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Mighty Ancient Pine

Updated on August 16, 2014

Pitys made a choice between her two lovers, Pan and Boreas, who was the wind of the North. In choosing Pan, because he was not as loud as Boreas, Boreas exercised revenge and tossed Pitys off a rock. Pan found her unresponsive, so he transferred her into a sacred tree, the Pine. Many gods of the ancient world have displayed their sacred views of this awesome evergreen. The sweetest of all the woods in many ways.

History And Legends

Though many Deity's revered the everlasting quality of the Pine, the best reference is displayed in the temple at Denderah, showing the dead Osiris immersed in a pine tree, supporting the belief that we come from the center of the Pine and in death we return. Much like the fig tree, the ancients believed the roots of the pine journeyed to the center of the earth and the branches reached up into the heavens. The Tree of Life!

Throughout history it is known that ancient cultures attached spirits to many different trees, but the Pine has always stood out in a silent and majestic way. As a coniferous tree, it remains green all season long, which gives way to the Pine representing immortality. This awesome green needle tree holds more resin than any other evergreen. Because of the pitch content in this wood, Pine has been used for building ships and barrels. The resin keeps the wood strong and pliable and waterproof. Just like human's moods can swing with the moon phases, the resin in the tree reacts to the moon's magnetic pull. The pinewood is at it most valuable when it is harvested during the waxing of the moon.


The Pine Cone

The fruit of the tree is herald as the "third eye". The pine cones' spiral construction represents both the rotation of the Earth on its axis and the Earth's rotation around the sun. Look at a pine cone long enough and you will see spiral lines in both directions. From the Egyptians to the Hindus and back to the ancient Assyrians, the pine cone has symbolized eternal life, enlightenment and the pineal gland where it is believed the soul resides. The pine cone is found on ancient sceptors, tombs and pillars throughout their cities. Even today a Roman built bronze statue, Pigna, standing 3 stories tall, of a pine cone fountain is now sitting in front the the Catholic Vatican in the Court of the Pine Cone. This fountain use to stand next to the temple of Isis in ancient Rome.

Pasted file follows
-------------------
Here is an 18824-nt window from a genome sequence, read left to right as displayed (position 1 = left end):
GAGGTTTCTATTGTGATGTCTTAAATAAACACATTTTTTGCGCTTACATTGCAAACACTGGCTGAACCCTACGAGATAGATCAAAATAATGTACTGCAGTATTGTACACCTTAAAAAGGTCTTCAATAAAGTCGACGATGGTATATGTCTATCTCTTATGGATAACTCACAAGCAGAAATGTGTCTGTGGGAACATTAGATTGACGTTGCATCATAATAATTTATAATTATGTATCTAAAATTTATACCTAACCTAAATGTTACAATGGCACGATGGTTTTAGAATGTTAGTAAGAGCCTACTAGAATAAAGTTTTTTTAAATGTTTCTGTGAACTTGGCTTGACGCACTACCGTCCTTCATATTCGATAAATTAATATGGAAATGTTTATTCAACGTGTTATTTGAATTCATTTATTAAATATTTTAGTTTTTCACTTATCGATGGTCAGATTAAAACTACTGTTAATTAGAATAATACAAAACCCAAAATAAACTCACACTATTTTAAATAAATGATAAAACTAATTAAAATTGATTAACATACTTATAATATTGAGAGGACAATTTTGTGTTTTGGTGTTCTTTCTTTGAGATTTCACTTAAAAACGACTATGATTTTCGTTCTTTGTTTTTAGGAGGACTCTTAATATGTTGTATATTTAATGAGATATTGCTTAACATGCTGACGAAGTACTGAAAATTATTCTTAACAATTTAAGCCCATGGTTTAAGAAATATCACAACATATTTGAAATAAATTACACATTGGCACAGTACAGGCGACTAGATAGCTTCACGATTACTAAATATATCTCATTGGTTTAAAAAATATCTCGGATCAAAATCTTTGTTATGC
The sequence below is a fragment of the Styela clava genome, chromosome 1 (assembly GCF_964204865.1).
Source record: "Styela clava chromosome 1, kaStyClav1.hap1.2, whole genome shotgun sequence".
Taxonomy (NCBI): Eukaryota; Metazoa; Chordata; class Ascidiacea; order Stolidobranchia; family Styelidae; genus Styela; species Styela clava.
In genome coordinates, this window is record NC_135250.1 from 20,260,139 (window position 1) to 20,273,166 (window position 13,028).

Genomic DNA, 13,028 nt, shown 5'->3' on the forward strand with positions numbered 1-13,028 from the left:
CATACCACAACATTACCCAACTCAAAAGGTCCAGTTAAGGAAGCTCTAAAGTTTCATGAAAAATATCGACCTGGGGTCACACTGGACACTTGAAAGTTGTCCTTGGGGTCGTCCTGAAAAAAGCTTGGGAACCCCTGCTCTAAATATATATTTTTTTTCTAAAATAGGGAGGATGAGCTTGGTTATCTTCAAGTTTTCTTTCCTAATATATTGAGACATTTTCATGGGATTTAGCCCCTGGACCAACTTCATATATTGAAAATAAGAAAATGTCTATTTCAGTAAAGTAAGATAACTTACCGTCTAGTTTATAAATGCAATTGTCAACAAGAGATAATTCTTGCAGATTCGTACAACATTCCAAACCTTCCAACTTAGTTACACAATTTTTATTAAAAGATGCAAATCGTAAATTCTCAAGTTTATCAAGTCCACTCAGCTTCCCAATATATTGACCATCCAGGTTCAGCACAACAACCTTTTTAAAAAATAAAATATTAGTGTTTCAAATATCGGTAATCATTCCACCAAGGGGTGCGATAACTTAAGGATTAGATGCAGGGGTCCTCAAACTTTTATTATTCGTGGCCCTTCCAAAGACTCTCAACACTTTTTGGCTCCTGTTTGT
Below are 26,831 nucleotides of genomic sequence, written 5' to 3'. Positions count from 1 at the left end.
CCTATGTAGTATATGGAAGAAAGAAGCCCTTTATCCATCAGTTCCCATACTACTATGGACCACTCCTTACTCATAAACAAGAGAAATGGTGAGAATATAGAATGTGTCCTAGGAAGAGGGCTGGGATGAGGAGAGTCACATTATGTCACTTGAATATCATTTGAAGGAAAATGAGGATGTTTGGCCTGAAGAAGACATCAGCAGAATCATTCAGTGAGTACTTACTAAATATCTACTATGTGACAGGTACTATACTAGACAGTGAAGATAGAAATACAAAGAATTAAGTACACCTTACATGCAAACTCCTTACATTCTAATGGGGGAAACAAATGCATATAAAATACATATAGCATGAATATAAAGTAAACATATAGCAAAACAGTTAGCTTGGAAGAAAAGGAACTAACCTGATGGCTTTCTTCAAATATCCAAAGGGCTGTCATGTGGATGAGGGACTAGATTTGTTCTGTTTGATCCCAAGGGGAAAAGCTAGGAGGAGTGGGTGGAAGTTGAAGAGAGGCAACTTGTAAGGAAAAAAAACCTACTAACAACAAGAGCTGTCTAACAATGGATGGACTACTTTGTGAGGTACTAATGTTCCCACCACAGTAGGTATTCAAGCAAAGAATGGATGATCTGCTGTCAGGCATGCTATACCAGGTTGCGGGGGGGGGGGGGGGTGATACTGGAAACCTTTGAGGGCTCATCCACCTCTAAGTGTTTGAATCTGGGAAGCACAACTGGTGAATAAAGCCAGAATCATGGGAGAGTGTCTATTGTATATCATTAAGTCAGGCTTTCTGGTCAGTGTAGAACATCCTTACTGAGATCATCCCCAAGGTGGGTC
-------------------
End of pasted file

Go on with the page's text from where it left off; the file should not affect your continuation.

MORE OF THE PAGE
Healing And Fire

Healing properties of the pine are all about breathing and cleansing. The resin is excellent for inhalant issues, respiratory, expectorant, antibiotic and disinfectant. Existing three times longer than any other plant species on Earth, the mighty Pine is one of the most ancient of plants that still lives today.

Fire plays an important role in the life of the mighty Pines. Most pine cones will not open and release their seeds until they are heated. Some cones can retain their seeds and lay on the ground for over fifty years, until a forest fire releases them. Because the sap, aka resin, is highly flammable, it stands to reason that the Pine also symbolizes fire, protection and security as well as the spark within an individual.

If you find yourself walking through a forest in late autumn and you hear the noise of the North wind begin to blow, know the pine is weeping its tears of resin. Boreas blows hard and is pining for the lover that was never his and Pitys cries her tears of resin, dribbling down her soft bark. The mighty Pine.


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    • backporchstories profile image

      backporchstories 5 years ago from Kentucky

      Yes, Pine sap has lots of medicinal uses and arthritis is one of them.

    • Mr. Happy profile image

      Mr. Happy 5 years ago from Toronto, Canada

      From what I have heard, if I am correct the sap/resin can be combined with grease and the mixture can be used by people who have arthiritis.

      I had to climb a pine yeasterday and by the end, I had sap all over my hands - I love the smell, so refreshing! I got it on the leather seats of my car once and I never got it off ... lol

      I am more of a Cedar type of guy but I love all standing people!

      Thank You for another great article. : )

    • backporchstories profile image

      backporchstories 5 years ago from Kentucky

      thanks.....there is alot of nature in our house!

    • Seeker7 profile image

      Helen Murphy Howell 5 years ago from Fife, Scotland

      A very interesting hub about the pine tree. I have to admit that the pine is one of my favourite trees. I love not only the look but the energy it gives off and the feel of the bark and needles. I often have a couple of pine cones around the house as part of my nature displays that I love to have. I've also used them in mediation.

      Very enjoyable hub + voted up!